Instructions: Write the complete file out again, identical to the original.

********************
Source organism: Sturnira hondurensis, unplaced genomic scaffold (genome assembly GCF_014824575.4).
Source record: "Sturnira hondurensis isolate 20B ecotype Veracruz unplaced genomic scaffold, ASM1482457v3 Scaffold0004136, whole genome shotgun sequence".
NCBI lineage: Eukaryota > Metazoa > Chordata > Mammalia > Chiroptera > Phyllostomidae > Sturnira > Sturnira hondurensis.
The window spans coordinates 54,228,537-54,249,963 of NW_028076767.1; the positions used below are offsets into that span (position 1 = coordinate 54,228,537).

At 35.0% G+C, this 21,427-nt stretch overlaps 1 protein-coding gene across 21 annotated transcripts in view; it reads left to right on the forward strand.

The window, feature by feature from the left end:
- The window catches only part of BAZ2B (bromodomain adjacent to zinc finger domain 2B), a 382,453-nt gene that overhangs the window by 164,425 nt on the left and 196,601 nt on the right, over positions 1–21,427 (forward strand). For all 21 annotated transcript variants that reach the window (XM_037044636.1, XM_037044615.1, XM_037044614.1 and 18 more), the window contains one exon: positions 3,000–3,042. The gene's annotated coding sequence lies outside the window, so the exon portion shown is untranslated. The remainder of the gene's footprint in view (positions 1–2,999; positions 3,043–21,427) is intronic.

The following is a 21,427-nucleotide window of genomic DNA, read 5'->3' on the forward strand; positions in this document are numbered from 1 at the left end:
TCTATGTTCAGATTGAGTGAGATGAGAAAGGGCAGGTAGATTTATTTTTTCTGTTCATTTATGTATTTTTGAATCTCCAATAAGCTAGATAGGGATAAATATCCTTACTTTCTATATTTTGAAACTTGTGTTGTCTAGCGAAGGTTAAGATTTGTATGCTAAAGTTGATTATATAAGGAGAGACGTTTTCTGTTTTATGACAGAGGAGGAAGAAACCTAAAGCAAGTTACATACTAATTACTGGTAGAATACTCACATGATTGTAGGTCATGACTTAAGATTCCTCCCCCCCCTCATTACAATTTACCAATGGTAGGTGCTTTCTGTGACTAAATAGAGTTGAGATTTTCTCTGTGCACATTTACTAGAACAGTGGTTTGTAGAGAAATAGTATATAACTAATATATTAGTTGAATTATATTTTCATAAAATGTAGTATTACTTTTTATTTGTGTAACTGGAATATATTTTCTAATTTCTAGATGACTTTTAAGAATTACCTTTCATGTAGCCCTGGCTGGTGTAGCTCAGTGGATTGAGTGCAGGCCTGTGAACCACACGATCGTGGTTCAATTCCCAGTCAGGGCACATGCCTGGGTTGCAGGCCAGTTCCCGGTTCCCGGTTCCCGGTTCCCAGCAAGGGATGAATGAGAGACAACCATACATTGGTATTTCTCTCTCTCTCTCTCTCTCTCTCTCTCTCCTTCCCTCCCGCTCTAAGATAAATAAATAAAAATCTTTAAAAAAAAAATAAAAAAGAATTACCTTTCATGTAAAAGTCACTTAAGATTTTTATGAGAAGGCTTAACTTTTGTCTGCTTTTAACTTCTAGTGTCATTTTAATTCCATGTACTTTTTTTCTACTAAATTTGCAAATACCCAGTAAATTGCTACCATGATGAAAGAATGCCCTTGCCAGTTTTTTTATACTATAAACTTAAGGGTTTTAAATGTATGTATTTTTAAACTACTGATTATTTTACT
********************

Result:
Source organism: Sturnira hondurensis, unplaced genomic scaffold (genome assembly GCF_014824575.4).
Source record: "Sturnira hondurensis isolate 20B ecotype Veracruz unplaced genomic scaffold, ASM1482457v3 Scaffold0004136, whole genome shotgun sequence".
NCBI lineage: Eukaryota > Metazoa > Chordata > Mammalia > Chiroptera > Phyllostomidae > Sturnira > Sturnira hondurensis.
The window spans coordinates 54,228,537-54,249,963 of NW_028076767.1; the positions used below are offsets into that span (position 1 = coordinate 54,228,537).

At 35.0% G+C, this 21,427-nt stretch overlaps 1 protein-coding gene across 21 annotated transcripts in view; it reads left to right on the forward strand.

The window, feature by feature from the left end:
- The window catches only part of BAZ2B (bromodomain adjacent to zinc finger domain 2B), a 382,453-nt gene that overhangs the window by 164,425 nt on the left and 196,601 nt on the right, over positions 1–21,427 (forward strand). For all 21 annotated transcript variants that reach the window (XM_037044636.1, XM_037044615.1, XM_037044614.1 and 18 more), the window contains one exon: positions 3,000–3,042. The gene's annotated coding sequence lies outside the window, so the exon portion shown is untranslated. The remainder of the gene's footprint in view (positions 1–2,999; positions 3,043–21,427) is intronic.

The following is a 21,427-nucleotide window of genomic DNA, read 5'->3' on the forward strand; positions in this document are numbered from 1 at the left end:
TCTATGTTCAGATTGAGTGAGATGAGAAAGGGCAGGTAGATTTATTTTTTCTGTTCATTTATGTATTTTTGAATCTCCAATAAGCTAGATAGGGATAAATATCCTTACTTTCTATATTTTGAAACTTGTGTTGTCTAGCGAAGGTTAAGATTTGTATGCTAAAGTTGATTATATAAGGAGAGACGTTTTCTGTTTTATGACAGAGGAGGAAGAAACCTAAAGCAAGTTACATACTAATTACTGGTAGAATACTCACATGATTGTAGGTCATGACTTAAGATTCCTCCCCCCCCTCATTACAATTTACCAATGGTAGGTGCTTTCTGTGACTAAATAGAGTTGAGATTTTCTCTGTGCACATTTACTAGAACAGTGGTTTGTAGAGAAATAGTATATAACTAATATATTAGTTGAATTATATTTTCATAAAATGTAGTATTACTTTTTATTTGTGTAACTGGAATATATTTTCTAATTTCTAGATGACTTTTAAGAATTACCTTTCATGTAGCCCTGGCTGGTGTAGCTCAGTGGATTGAGTGCAGGCCTGTGAACCACACGATCGTGGTTCAATTCCCAGTCAGGGCACATGCCTGGGTTGCAGGCCAGTTCCCGGTTCCCGGTTCCCGGTTCCCAGCAAGGGATGAATGAGAGACAACCATACATTGGTATTTCTCTCTCTCTCTCTCTCTCTCTCTCTCTCCTTCCCTCCCGCTCTAAGATAAATAAATAAAAATCTTTAAAAAAAAAATAAAAAAGAATTACCTTTCATGTAAAAGTCACTTAAGATTTTTATGAGAAGGCTTAACTTTTGTCTGCTTTTAACTTCTAGTGTCATTTTAATTCCATGTACTTTTTTTCTACTAAATTTGCAAATACCCAGTAAATTGCTACCATGATGAAAGAATGCCCTTGCCAGTTTTTTTATACTATAAACTTAAGGGTTTTAAATGTATGTATTTTTAAACTACTGATTATTTTACT